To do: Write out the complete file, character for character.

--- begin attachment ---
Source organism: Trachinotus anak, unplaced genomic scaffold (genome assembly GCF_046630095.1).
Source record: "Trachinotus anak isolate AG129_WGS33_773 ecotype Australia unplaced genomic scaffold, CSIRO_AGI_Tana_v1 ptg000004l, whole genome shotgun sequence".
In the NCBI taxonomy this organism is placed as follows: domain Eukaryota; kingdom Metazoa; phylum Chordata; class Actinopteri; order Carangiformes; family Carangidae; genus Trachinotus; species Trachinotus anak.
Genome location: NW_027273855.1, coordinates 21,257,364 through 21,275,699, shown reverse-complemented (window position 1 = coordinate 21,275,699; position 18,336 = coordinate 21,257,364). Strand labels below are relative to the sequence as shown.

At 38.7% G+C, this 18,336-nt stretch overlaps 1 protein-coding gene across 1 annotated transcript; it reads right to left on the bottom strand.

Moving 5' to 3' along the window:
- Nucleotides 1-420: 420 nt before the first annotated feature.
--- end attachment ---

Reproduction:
Source organism: Trachinotus anak, unplaced genomic scaffold (genome assembly GCF_046630095.1).
Source record: "Trachinotus anak isolate AG129_WGS33_773 ecotype Australia unplaced genomic scaffold, CSIRO_AGI_Tana_v1 ptg000004l, whole genome shotgun sequence".
In the NCBI taxonomy this organism is placed as follows: domain Eukaryota; kingdom Metazoa; phylum Chordata; class Actinopteri; order Carangiformes; family Carangidae; genus Trachinotus; species Trachinotus anak.
Genome location: NW_027273855.1, coordinates 21,257,364 through 21,275,699, shown reverse-complemented (window position 1 = coordinate 21,275,699; position 18,336 = coordinate 21,257,364). Strand labels below are relative to the sequence as shown.

At 38.7% G+C, this 18,336-nt stretch overlaps 1 protein-coding gene across 1 annotated transcript; it reads right to left on the bottom strand.

Moving 5' to 3' along the window:
- Nucleotides 1-420: 420 nt before the first annotated feature.